More than seven million people across six countries in East Africa are on the brink of starvation, according to Christian humanitarian organisation World Vision.
The charity warns if the international community does not act now, thousands of children could face long-term health consequences or die.
“It’s heart-breaking that the lives of millions of children in East Africa are at risk due to a perfect storm of conflict, changing or unpredictable weather patterns, and the aftershocks of COVID-19,” said Edgar Sandoval Sr., president and CEO of World Vision U.S. “The long-term harm of malnutrition on children’s development hinders their ability to achieve their God-given potential.”
It is estimated that more than 108,000 people in East Africa are under catastrophic famine conditions, marked by critical acute malnutrition, starvation, destitution, and death, according to World Vision.
This figure is expected to grow as excessive rainy seasons and conflict plague the region. Additionally, almost seven million people are one step away from famine, and as many as 26 million require urgent action to prevent them from sliding into the same acute situation.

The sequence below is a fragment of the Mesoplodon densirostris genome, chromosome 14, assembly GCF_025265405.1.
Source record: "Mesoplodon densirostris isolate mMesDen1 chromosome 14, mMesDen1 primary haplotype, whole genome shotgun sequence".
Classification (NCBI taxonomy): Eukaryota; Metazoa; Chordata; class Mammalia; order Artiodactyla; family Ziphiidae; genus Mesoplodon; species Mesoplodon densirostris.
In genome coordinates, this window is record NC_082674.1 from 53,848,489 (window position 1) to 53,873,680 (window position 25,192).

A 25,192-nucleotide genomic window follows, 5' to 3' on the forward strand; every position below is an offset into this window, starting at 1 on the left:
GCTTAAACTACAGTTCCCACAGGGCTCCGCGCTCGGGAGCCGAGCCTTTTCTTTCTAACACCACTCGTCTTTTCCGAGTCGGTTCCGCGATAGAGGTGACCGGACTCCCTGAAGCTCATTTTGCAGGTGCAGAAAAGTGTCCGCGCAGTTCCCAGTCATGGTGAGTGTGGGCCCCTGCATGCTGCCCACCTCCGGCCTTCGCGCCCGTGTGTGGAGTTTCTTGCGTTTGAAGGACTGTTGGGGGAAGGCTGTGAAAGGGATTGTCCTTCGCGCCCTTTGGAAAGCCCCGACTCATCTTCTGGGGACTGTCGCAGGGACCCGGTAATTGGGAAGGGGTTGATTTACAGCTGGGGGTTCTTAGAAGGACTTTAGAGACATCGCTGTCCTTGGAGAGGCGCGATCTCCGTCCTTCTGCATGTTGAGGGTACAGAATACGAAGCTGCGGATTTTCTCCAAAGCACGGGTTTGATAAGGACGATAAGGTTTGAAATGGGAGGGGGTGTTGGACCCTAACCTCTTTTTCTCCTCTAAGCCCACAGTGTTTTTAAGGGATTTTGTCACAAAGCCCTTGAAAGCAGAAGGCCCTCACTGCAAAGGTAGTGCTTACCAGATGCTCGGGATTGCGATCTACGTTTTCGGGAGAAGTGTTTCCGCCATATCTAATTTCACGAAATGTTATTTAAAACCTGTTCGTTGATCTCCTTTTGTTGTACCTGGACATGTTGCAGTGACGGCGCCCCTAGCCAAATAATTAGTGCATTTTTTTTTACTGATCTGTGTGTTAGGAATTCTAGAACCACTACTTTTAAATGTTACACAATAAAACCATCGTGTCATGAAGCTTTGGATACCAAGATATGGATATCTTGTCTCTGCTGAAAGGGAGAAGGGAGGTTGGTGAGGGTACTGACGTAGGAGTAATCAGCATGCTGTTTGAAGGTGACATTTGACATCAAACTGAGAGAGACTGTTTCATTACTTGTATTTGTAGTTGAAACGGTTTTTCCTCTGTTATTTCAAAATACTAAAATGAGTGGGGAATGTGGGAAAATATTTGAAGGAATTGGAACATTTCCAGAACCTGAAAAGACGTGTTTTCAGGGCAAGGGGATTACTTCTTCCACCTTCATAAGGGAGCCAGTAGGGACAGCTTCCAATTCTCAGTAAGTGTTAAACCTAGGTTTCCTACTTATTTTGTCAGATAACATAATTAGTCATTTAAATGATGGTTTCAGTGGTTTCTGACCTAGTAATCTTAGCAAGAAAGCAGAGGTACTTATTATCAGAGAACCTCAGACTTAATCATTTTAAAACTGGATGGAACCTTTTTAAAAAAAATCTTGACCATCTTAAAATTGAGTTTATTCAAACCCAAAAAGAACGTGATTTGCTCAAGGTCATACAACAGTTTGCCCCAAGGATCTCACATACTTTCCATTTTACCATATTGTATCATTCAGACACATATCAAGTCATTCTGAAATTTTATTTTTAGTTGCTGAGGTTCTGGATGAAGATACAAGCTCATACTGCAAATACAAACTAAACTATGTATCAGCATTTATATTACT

“We are marshalling resources to support vulnerable communities across East Africa, to avert the catastrophic effects of hunger, starvation, and loss of livelihoods. We are particularly concerned about the impact on children,” said Joseph Kamara, regional humanitarian and emergency affairs director for World Vision East Africa. “It is not too late to avert the crisis, but it will be soon, if we don’t act quickly and decisively.”
The East Africa region has endured substantial and widespread breeding of desert locusts since late 2019, resulting in loss of pasture and crops. During the second half of 2020, large-scale floods destroyed ready-to-harvest crops of more than four million people across the region. Furthermore, the region is gripped by protracted crises and fragility in several countries compounded by the new conflict in Tigray, Ethiopia, which has dramatically increased food insecurity.
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SOURCE: Assist News Service, Peter Wooding